The sediment that could run off into streams and rivers due to the burn was estimated to be 13,440 cubic yards per square mile.
The USGS executive report -- well after the fire was extinguished -- asserted that the "greatest threat are to life and property from increased erosion and sedimentation, flooding potential, rockfall, and increased debris flow potential." That having been said, the USGS report went on to explain that "given the slope steepness, vegetative recovery, and amount of potentially treatable acreage within a sub-watershed there are no land treatments (hillslope treatments)" that could possibly be "effectively implemented" in order to provide cover to help reduce soil erosion. In other words, when the rains fall in winter -- as they do every winter season from roughly December to April -- there will certainly be rockslides, mudslides, and potential flash flooding as well.
It should be mentioned that the rugged terrain east of the Pacific Ocean made it difficult for firefighters to dig in and create firebreaks. The fire took place on the Central Coast of California, a hundred or so miles south of San Francisco and about 350 miles north of Los Angeles. There are some rural housing units scattered throughout this vast mostly undeveloped wilderness area, and there is a Buddhist retreat that was threatened by the roaring flames. Also, along the western edge of the fire there is scenic Highway 1, a narrow, windy and very popular route between San Luis Obispo and the Bay Area; the fire burned right down to Highway 1, which was closed for most of the time the fire raged.
Also shut down were numerous state and private campgrounds and parks. Hiking trails were closed for a minimum of one year after the fire so park staff could clear debris and rocks from the trails, making them safe.
Endangered California Condors saved: Many California Condors had been released in the Big Sur / Ventana Wilderness area over the preceding ten years. The fire drove many of the adults out of the Ventana Wilderness, however, a large "fly pen" deep in the wilderness area (17 miles off Highway 1) held seven juvenile condors and one adult. Condors' wingspan at...
The birds were all but extinct until the late 1980s, when the last dozen or so were captured and taken into captivity for breeding purposes. Many millions of dollars had been spend on this California Condor Recovery Project, so the investment needed to be protected. But moreover, those in the Ventana Wildlife Society -- the group that administers the Big Sur area condor recovery program -- were not about to let their prized endangered birds be scorched to death by this fire.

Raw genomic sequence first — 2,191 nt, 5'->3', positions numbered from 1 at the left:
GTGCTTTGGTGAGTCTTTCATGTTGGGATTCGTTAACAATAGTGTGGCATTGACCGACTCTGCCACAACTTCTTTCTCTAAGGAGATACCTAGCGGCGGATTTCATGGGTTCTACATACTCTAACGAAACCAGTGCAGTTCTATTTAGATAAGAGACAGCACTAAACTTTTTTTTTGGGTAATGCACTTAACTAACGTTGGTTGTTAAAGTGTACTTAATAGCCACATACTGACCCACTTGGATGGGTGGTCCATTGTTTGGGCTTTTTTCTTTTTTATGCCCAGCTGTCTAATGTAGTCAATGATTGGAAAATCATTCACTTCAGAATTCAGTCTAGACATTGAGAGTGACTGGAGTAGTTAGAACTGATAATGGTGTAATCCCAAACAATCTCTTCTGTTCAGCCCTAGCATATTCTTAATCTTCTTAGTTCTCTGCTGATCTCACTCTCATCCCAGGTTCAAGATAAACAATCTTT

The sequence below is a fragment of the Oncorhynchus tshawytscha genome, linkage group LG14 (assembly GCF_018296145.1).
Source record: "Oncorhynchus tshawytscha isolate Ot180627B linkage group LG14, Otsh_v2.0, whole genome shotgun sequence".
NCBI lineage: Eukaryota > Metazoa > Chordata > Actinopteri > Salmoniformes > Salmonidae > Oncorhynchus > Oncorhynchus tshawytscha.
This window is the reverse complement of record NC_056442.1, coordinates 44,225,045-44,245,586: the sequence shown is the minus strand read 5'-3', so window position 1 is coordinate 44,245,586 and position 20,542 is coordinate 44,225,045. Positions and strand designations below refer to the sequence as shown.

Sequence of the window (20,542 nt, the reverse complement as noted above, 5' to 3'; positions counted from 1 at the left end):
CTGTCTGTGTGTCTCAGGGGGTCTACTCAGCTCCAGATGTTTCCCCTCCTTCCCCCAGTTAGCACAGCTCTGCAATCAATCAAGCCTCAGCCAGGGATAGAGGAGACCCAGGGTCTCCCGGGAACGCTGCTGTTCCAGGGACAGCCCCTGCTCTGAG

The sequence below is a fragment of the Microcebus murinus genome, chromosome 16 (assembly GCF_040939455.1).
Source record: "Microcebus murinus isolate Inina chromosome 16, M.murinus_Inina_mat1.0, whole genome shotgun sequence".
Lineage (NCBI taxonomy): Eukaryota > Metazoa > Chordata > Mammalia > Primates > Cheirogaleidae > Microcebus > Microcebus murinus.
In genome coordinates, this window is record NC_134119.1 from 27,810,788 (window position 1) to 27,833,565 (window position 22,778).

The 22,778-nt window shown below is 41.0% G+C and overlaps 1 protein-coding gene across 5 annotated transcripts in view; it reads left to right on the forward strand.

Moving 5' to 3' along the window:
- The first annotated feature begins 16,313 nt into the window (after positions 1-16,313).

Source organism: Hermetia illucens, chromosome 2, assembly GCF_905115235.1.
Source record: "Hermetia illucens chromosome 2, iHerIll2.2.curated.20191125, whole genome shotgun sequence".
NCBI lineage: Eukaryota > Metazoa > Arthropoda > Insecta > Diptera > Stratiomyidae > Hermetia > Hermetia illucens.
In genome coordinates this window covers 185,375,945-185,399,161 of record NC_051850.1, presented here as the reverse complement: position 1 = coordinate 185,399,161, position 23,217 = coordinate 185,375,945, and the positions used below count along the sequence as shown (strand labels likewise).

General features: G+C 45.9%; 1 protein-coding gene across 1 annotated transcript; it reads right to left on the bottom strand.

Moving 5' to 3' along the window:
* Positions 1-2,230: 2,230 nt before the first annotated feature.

As it came closer (within a mile of the fly pen) a desperate plan was hatched to save the birds. According to a story (later published in the Reader's Digest) by journalist a.J.S. Rayl, biologist Joe Burnett was able to find a helicopter among the Coast Guard assets, and though the pilot had to negotiate around the flames and through billowing clouds of acrid smoke, the helicopter was able to land about a mile from the fly pen. From there, rescuers got aboard ATV and hustled to the site to save the birds. One by one the birds were caught and loaded into big kennel cages and transported down to the helicopter. One load took off and moved the condors to safety, and the helicopter returned for the second load. When the helicopter took off with the last of the endangered condors, the mission had been accomplished.
Conclusion: There is no way for a state that is bone dry through spring, summer and fall to avoid wildfires. But once a big fire is started in California, all available assets and manpower must be assembled quickly, and calls for help to nearby states must be made. Still, the danger to lives, homes, communities and wildlife is always going to require special measures to mitigate.
Rayl, a.J.S. (2008). Flight from the Fire: A Dramatic Condor Rescue. Reader's Digest.
Retrieved July 5, 2010, from http://www.rd.com.
United States Geological Survey. (2008). Executive Summary: Basin Complex Fire/Indians
Fire / BAER Initial Assessment. Retrieved July 6, 2010, from http://www.ca.water.usgs.gov/webcams/bigsur/09_22_basini_2500-8redacted-pdf.
These calls are done in a rapid series of low-pitched throaty notes (Great1 pp). A study titled, "A Comparative Analysis of Plasticity in Larval Development in Three Species of Spadefoot Toads," reported by David Reznick in the June 01, 2000 issue of Ecology, evaluated four salient features of the Wilbur and Collins (1973) model for amphibian metamorphosis (Reznick pp) H.M. Wilbur and J.P. Collins offered an evolutionary explanation for the
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